The sporting event of the year has begun in style, with Birmingham rolling out the red carpet for the 2022 Commonwealth Games. It comes 20 years after the UK last hosted the Games in Manchester, and on the 10th anniversary of the 2012 London Olympics. We have already seen some of the best athletes in action, and will see thousands more in the coming days. An estimated audience of 1.5 billion is expected to tune in from around the world.
The opening ceremony was a tribute to the city of Birmingham, showcasing its diversity, unity and culture. It had something for everyone, from William Shakespeare to Black Sabbath. Not many cities can claim to be home to such a diverse group of cultural icons.
Sadly we shall miss out on seeing Indian icon and Olympic champion Neeraj Chopra, out of action with an injury, but the Indian contingent is not short of star power with the likes of shuttler P V Sindhu, star wrestler Bajrang Punia, boxer Lovlina Borgohain and the Harmanpreet Kaur-led women’s cricket team.
Weightlifter Mirabai Chanu made new friends after winning her gold medal, as images of her performing a full split with a six-year old English fan went viral — all helping to show why the Commonwealth Games are also called the “friendly games”. The story of Sanket Sargar, India’s first medallist at the Games, will inspire the next generation of athletes from around the country. And the historic gold medal won by the women’s lawn bowls team could well lead to more people picking up bowls rather than bats.
Off the field too, these Games will be a benchmark for future sporting events. They are the greenest games ever — the first ever carbon-neutral Commonwealth Games —and also the most inclusive, with eight fully integrated para events, more than at any other Commonwealth Games. It is also the first major multi-sport event with more medals on offer for women than for men. And in terms of its development, it is the fastest modern Commonwealth Games ever, having been put together in four and half years rather than the usual seven, despite the challenges of the pandemic.
The West Midlands region is one of the most diverse regions in the UK, home to over 190 nationalities. So Birmingham 2022 will feel like a “home game” for every nation competing. Some 6,500 athletes and officials are attending the event, including a 322-strong contingent from India. Birmingham’s large Indian-origin population will undoubtedly ensure that the Indian visitors feel at home. And, of course, the Queen’s Baton Relay has travelled around the Commonwealth, via New Delhi, Bengaluru and Bhubaneswar, before finally arriving in Birmingham for the opening ceremony.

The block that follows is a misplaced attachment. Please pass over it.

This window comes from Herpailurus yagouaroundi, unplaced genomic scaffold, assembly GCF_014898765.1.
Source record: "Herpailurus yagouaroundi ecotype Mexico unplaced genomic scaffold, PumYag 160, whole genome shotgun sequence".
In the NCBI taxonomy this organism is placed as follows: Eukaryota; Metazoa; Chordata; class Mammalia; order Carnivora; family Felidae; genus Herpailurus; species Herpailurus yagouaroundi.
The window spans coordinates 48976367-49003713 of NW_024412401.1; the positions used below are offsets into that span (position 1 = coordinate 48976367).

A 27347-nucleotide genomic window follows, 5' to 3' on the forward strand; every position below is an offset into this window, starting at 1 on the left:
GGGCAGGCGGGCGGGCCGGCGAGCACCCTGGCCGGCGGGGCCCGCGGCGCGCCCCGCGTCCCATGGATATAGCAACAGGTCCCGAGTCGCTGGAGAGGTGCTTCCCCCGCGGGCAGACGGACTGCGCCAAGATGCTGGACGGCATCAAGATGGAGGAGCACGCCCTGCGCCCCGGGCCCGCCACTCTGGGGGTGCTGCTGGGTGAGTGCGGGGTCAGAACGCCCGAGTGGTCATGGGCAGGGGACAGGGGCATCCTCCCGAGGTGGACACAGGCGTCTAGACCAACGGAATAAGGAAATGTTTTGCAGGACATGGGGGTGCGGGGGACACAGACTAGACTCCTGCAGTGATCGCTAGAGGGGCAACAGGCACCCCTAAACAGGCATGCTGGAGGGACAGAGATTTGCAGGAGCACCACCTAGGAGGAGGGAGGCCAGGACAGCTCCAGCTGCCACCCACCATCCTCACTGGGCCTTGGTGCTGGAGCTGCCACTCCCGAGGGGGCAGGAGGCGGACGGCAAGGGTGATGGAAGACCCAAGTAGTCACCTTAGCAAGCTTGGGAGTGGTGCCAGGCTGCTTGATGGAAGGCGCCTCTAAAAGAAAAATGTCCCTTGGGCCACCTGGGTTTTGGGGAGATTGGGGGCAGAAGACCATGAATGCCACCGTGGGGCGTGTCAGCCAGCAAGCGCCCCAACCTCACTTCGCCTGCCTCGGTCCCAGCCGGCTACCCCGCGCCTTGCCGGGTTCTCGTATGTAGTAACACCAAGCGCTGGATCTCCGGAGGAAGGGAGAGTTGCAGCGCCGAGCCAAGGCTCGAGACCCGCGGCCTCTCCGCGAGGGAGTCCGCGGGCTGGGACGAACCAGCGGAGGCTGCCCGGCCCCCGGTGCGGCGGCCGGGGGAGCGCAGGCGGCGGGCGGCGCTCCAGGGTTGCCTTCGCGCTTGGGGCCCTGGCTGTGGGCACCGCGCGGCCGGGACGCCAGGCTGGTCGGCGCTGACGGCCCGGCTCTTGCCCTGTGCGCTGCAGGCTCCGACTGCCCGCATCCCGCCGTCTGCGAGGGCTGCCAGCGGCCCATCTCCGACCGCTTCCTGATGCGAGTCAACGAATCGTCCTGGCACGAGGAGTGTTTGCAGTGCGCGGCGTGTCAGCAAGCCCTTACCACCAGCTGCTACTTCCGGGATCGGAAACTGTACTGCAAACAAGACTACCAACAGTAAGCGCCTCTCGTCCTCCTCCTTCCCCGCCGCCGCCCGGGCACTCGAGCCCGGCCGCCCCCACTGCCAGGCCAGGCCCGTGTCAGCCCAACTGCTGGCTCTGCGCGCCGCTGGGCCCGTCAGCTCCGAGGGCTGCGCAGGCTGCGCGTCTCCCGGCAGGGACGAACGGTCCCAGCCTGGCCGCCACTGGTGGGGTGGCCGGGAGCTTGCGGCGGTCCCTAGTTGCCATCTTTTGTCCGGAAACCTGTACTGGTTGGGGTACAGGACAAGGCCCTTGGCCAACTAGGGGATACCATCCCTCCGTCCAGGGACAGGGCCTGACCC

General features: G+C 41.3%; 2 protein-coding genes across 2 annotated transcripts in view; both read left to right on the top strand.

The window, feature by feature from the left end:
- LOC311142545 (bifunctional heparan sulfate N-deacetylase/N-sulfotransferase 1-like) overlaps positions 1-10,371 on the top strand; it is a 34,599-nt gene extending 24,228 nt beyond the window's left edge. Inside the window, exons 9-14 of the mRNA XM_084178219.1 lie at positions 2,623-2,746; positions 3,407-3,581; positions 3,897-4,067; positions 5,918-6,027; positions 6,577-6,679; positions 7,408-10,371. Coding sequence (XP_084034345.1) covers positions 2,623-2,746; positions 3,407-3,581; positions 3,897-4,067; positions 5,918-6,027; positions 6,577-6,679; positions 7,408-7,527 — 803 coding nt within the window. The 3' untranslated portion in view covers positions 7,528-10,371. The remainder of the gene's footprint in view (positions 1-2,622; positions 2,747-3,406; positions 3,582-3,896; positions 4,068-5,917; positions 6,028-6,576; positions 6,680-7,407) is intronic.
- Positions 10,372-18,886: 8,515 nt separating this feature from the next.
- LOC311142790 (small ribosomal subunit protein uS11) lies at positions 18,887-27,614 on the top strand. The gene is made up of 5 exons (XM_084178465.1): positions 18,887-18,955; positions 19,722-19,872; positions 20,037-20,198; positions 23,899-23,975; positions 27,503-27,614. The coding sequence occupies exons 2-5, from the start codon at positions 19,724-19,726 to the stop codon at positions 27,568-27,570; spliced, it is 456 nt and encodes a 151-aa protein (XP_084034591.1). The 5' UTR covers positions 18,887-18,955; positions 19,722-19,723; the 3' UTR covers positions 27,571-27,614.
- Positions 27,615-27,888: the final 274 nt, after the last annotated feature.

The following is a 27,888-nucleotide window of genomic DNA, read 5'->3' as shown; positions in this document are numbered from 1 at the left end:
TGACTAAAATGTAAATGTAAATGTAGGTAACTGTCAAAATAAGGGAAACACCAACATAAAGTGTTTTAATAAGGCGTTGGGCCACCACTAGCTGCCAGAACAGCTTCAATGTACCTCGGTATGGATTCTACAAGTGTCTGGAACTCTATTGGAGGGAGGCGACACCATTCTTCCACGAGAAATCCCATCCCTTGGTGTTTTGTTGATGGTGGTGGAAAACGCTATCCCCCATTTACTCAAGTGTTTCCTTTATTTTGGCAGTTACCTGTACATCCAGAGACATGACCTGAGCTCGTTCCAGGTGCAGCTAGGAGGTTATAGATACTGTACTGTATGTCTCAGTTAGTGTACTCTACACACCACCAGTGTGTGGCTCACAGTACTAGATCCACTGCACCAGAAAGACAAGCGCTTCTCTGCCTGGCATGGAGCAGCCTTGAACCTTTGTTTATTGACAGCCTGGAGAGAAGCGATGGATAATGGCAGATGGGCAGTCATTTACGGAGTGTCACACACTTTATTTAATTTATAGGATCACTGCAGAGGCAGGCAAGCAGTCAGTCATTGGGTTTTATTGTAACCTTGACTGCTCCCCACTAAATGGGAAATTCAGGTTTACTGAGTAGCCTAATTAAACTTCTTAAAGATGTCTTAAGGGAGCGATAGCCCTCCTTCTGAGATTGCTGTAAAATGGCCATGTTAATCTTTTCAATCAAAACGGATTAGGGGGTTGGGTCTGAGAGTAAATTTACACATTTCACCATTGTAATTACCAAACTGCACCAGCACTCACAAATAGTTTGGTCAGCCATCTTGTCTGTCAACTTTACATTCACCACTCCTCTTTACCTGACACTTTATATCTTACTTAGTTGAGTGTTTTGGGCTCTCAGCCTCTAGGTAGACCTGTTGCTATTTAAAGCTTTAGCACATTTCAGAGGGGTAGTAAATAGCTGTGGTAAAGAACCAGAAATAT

The UK is partnering with India to develop world-class infrastructure and sporting facilities. Last month, a memorandum of understanding was signed between Delhi Sports University (DSU) and the University of East London (UEL) to exchange knowledge, research, teachers and students. As Delhi Chief Minister Arvind Kejriwal said, this will provide a pathway for both countries to work together in advancing sport and providing an environment of excellence to support sportspeople in their journeys.
The Games are accompanied by a cultural festival and a significant business and tourism programme. The UK government is also hosting a delegation of Indian sports industry leaders, who are meeting their counterparts in the UK to discuss the latest innovations in the industry. The UK has expertise in the design, reuse and adaptation of venues, as well as in widening access to sport and supporting social and economic legacy. This capability has been used on major projects such as the 2012 London Olympics, the Pan American Games in 2019 and the 2022 World Cup in Qatar.
Excitement for the Games is palpable, with 1.2 million tickets sold by mid-July. The organising committee has created 41,000 Games-time roles, including some 14,000 volunteers, to deliver a smooth experience for athletes, officials and spectators.
From the iconic Edgbaston cricket ground to the newly built Sandwell aquatics centre, the action is taking place in cutting-edge venues, which will leave a lasting legacy for the local population. The aquatics centre, built from scratch, will be transformed into a state-of-the-art sports and wellbeing centre for local residents to use for years to come.
The Games are a celebration of sporting success as well as our Commonwealth connections, allowing us to come together to celebrate our shared commitment to democracy, peace and prosperity. It is indeed an honour to welcome athletes and fans from India and across the Commonwealth. But at the British High Commission we will certainly be cheering for India!
The writer is the Deputy British High Commissioner to India